The winter of 1935-36 was extremely cold and the ground was deeply frozen. Normally the snow covering all the watershed areas would melt slowly and seep into the ground. In 1936, this did not happen. Instead, heavy rains in early March swept snow and rain into the streams and tributaries which in turn emptied into rivers over a short period of time. Minor flooding always occurred every few years, but no one was prepared for what was about to happen.
Trolley service ended on March 17 at 4 p.m. with a trip of students who attended school in Vandergrift to North Apollo. When the street car reached the site of what is now Held’s Shop & Save, it stopped and remained there for the next several years.
By 7 p.m. the Apollo Firemen were stopping people who were trying to cross the Apollo Bridge. By 10 p.m., water was almost lapping the floor of the bridge. Firemen allowed one more group of people to cross from the Westmoreland side.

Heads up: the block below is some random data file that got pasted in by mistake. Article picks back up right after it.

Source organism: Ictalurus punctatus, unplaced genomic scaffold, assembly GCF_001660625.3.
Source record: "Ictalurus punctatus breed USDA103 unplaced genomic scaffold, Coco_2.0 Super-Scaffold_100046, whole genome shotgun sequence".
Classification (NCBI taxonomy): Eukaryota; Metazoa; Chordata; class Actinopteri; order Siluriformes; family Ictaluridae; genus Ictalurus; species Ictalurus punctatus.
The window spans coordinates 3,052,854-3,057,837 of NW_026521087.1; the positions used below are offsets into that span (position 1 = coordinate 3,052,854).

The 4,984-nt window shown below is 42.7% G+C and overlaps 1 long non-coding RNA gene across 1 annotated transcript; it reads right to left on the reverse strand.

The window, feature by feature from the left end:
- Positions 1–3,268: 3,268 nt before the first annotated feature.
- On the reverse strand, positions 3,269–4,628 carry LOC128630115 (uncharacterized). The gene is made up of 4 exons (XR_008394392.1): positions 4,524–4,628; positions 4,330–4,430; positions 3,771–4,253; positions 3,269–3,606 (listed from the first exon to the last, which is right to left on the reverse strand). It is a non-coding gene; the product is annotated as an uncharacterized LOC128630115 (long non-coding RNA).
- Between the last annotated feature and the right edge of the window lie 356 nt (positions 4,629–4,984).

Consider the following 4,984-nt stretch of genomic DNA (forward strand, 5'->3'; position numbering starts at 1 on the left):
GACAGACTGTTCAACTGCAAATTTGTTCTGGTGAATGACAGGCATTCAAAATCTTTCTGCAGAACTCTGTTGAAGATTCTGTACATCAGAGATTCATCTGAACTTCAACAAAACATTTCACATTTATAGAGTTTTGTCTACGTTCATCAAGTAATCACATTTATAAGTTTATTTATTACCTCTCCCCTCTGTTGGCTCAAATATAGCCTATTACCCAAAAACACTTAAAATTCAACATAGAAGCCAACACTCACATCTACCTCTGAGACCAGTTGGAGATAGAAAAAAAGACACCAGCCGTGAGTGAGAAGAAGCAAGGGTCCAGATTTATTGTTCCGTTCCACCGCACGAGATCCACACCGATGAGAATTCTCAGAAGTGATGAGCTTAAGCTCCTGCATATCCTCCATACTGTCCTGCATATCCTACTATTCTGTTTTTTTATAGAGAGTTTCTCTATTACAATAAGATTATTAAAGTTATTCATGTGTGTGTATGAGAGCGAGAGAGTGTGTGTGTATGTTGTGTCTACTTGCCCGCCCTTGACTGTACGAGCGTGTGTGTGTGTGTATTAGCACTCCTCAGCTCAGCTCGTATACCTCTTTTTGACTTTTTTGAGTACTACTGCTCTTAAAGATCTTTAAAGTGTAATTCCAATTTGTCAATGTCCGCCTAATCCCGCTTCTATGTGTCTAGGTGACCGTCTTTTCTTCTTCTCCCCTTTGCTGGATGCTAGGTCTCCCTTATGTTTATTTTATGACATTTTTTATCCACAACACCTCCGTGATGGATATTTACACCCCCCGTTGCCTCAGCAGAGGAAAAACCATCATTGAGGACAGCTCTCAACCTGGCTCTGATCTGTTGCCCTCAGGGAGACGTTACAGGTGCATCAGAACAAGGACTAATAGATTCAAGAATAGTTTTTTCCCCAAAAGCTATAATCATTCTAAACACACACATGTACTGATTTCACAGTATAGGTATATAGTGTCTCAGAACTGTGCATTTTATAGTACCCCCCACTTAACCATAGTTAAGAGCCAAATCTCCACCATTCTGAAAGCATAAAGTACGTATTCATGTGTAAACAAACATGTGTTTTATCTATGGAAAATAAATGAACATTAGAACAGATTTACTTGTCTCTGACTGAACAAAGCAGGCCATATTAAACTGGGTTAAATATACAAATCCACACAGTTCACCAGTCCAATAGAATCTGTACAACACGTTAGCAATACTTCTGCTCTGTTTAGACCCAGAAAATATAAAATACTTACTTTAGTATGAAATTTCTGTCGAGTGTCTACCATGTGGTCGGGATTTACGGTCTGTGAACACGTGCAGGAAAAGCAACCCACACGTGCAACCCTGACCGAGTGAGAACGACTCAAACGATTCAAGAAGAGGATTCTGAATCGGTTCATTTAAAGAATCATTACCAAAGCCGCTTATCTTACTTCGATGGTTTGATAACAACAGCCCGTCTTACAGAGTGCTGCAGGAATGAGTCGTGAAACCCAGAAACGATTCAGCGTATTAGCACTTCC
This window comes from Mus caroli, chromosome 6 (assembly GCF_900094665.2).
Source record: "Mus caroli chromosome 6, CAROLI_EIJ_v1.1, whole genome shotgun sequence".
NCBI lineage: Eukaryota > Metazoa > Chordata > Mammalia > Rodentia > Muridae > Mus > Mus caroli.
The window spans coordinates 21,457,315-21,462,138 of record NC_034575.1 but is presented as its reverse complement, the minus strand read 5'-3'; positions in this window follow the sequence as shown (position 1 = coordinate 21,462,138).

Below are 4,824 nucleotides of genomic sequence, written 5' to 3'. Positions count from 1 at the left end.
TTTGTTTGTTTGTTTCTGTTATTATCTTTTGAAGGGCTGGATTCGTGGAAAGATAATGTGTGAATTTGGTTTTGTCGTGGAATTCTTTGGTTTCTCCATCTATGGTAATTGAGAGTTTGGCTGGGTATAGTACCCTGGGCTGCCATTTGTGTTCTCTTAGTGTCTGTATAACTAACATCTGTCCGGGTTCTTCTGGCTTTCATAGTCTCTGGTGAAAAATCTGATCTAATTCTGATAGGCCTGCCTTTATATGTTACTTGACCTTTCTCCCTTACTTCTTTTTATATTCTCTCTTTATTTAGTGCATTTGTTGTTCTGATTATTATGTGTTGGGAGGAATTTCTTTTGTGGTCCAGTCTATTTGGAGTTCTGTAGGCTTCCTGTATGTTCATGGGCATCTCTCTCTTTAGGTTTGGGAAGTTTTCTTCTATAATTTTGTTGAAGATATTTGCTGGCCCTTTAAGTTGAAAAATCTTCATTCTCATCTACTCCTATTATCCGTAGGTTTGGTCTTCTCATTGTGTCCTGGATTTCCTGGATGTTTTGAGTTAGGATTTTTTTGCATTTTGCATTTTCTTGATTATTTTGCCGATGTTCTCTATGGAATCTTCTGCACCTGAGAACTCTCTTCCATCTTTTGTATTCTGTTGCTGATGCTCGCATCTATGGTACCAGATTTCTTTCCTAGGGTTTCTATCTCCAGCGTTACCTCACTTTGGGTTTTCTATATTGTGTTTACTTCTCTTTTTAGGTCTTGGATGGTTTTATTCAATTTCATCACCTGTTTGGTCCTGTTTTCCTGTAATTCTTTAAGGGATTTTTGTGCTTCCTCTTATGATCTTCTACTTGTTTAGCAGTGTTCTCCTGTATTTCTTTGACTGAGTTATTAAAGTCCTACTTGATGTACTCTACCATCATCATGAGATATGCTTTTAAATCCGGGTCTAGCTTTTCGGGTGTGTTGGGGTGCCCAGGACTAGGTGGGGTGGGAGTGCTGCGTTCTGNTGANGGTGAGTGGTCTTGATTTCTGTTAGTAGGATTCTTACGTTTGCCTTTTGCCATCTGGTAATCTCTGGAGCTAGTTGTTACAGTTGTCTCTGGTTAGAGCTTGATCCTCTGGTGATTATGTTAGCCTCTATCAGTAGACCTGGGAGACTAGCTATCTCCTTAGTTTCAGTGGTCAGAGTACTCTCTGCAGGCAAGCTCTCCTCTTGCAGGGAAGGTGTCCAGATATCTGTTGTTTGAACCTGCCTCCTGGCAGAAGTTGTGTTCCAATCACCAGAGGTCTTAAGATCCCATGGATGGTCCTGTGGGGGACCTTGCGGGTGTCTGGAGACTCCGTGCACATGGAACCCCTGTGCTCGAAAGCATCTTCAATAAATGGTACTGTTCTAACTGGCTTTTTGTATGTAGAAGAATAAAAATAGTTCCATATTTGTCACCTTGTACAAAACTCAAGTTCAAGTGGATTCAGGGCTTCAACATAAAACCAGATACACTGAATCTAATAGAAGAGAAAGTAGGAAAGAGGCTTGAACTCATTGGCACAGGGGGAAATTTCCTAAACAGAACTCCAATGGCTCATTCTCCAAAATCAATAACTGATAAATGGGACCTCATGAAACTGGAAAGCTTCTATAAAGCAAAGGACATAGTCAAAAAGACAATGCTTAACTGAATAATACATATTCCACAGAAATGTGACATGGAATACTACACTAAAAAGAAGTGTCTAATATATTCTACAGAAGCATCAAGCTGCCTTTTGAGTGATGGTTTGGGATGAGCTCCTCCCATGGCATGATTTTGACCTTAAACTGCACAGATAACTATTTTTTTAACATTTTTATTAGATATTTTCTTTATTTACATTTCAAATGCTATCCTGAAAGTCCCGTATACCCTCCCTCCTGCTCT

Early morning, March 18, water was rushing over the bridge which soon became a dam as houses and debris piled against it. At 4:30 a.m. the bridge structure left its piers. The river current was directed into Apollo and entered the back of houses along Warren Avenue.
Fifty bridges in western PA were lost. Only three on the Kiski River remained; the Salina, Vandergrift, and Leechburg. Work was not started on the new Apollo bridge until August 16, 1937 and not completed until 1938. The piers from the 1881 bridge were used, otherwise the work would have taken much longer.
As a result of the flood, train service was discontinued from the Apollo side. The ferry and footbridge service in Pegtown never resumed. Griftlo Park only partially opened the next few years before closing completely. Trolleys were replaced with
Penn Transit Motor Buses.
Flood control became a priority. The Conemaugh Dam was improved and enlarged. A new dam, the Loyalhannah, was built near Saltsburg. With these well engineered dams built for flood control, this kind of flooding should never happen again.